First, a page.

‘Why young Chinese are swapping industry for craft.’

By Hung Huang
Illustration by François Berthoud

A letter from… Beijing: China’s hippy revolution. - © System Magazine

You know the boom is over when being a recluse is fashionable, signalled by a new trend of young Chinese not unlike the hippies of the 1960s. They are withdrawing from the urban rat race, opting to return to a simpler life in the country.

Traditionally, the disillusioned Chinese returns to the family farm and becomes a reclusive poet or writer. However, in modern-day China, there are no family farms to return to.

In a sweeping land act in the early 1980s, the Communist government of China made it constitutional that all land belonged to the State, thus wiping out private ownership. Thirty years of urbanisation followed. In 1982, one fifth of the Chinese population lived in rural China. Today, half of the 1.4-billion population lives in cities and urban areas – 400 million people have migrated to an urban centre. For deca-des, young Chinese people dreamt about making it in the big cities – a Chinese version of the American dream. This euphoria of upward mobility climaxed with the 2008 Olympics. 

And then after the Olympics, Weibo, the Chinese equivalent of Twitter, spread the bad news which had previously been suppressed by the official media. Families had been evicted from their homes to make way for land development, bulldozers tore down houses while people were still inside, thugs were hired to beat up families who refused to move off the land… To make things worse, pollution has reached its worst levels yet in urban centres. Beijing is swallowed by smog three quarters of the year.  

So an alternative lifestyle is beginning to appeal to a very influential crowd of young Chinese artists, journalists and former executives in urban centres.

Traditionally, being a recluse is sexier in Chinese culture than in the West. To reject society has always signalled a higher level of cultural sophistication in Chinese culture. 

This goes back thousands of years. The eighth-century poet Du Fu, lived during the decline of the glorious Tang Dynasty. After failing to become a high-court official, he withdrew to the remote Sichuan Province where it is said he built a grass hut for his family and lived as a peasant. His poetry is legendary in China, and the alleged grass hut has been maintained since the Qing Dynasty to today.  

So naturally, as social problems emerge in urban centres, withdrawal from urban life is a popular Chinese solution. As a result, a number of hippy-ish communities have already developed outside major cities such as Beijing, Shanghai and Guangzhou. 

Ruo Gu is in his mid-thirties and is formerly an art director for a local advertising firm in Shanghai. Five years ago, he went back to his hometown, a small village in nearby Zhejiang Province. He now spends his time making soap, rosewater and osmanthus jam.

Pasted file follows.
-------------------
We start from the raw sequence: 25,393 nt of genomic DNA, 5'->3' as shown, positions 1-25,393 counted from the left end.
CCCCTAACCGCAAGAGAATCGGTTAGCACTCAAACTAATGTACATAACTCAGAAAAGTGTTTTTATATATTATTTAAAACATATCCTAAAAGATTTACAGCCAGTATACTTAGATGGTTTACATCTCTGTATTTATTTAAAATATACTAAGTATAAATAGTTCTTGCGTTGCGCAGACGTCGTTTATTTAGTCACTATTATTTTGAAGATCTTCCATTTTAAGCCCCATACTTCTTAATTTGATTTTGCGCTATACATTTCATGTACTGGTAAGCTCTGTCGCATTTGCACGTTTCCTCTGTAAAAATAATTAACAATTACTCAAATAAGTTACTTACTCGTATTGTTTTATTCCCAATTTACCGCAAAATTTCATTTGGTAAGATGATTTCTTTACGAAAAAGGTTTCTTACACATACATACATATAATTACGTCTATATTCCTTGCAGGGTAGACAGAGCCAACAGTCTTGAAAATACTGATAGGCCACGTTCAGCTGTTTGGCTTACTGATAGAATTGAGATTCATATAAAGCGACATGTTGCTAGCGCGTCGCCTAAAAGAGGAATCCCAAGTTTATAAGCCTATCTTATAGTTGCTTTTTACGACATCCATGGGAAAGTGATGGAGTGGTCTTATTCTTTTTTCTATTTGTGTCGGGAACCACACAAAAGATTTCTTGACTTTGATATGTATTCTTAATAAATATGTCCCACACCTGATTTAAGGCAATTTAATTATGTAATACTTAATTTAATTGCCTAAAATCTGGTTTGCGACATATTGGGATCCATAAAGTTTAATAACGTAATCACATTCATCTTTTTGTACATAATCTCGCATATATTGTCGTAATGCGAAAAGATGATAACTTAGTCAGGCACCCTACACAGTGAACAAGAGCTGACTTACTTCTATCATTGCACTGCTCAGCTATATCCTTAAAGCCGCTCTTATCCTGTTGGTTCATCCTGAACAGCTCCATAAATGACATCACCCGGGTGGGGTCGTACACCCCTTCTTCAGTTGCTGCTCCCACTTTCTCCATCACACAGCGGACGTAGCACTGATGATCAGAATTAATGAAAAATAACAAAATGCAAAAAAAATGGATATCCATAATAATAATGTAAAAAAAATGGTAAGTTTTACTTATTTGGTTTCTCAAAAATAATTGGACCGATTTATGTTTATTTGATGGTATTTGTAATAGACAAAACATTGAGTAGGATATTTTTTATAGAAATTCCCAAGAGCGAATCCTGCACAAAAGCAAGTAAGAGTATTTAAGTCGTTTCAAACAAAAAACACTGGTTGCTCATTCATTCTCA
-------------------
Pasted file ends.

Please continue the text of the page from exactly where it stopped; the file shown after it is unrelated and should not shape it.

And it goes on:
Liu Qiyi and his wife were art students who studied pottery, and they chose to make their home in Jingdezhen –  a town famous for its china. Instead of buying a modern electric oven, they decided to revive the wood-fired oven used in traditional Chinese pottery making.

Zha Zha, a former copywriter in an international advertising agency has opened Zha Zha Kitchen on the outskirts of Beijing. She specialises in using organic vegetables from her own garden and from those of her friends. There is just one table, which seats up to eight people, and she only opens on weekends. 

But the thing about being a recluse in the digital era is that you are never really a recluse. All of them are connected with the world on the internet. Ruo Gu sells his products on the mega e-commerce site Taobao at innerpeace.taobao.com. Business is good. 

The Lius have their own website at greatqi.com, and their products are also sold on Taobao. They are favoured by serious tea lovers who believe that wood-fired pottery is essential to the experience of enjoying a good cup of tea.

One has to fight through two hours of maddening Beijing traffic to get to Zha Zha Kitchen, but you still have to book three months in advance. Zha Zha does not have a website, but she does have a Weibo account where she shares photos of her fresh ingredients and her simple, one-table restaurant. 

Young Chinese born in the 1980s and 1990s are leaning toward a slower and simpler lifestyle. Whether it will bring a cultural sea of change the way the hippies did in the 1960s is too early to say. But change is on its way.

Taken from System No. 3.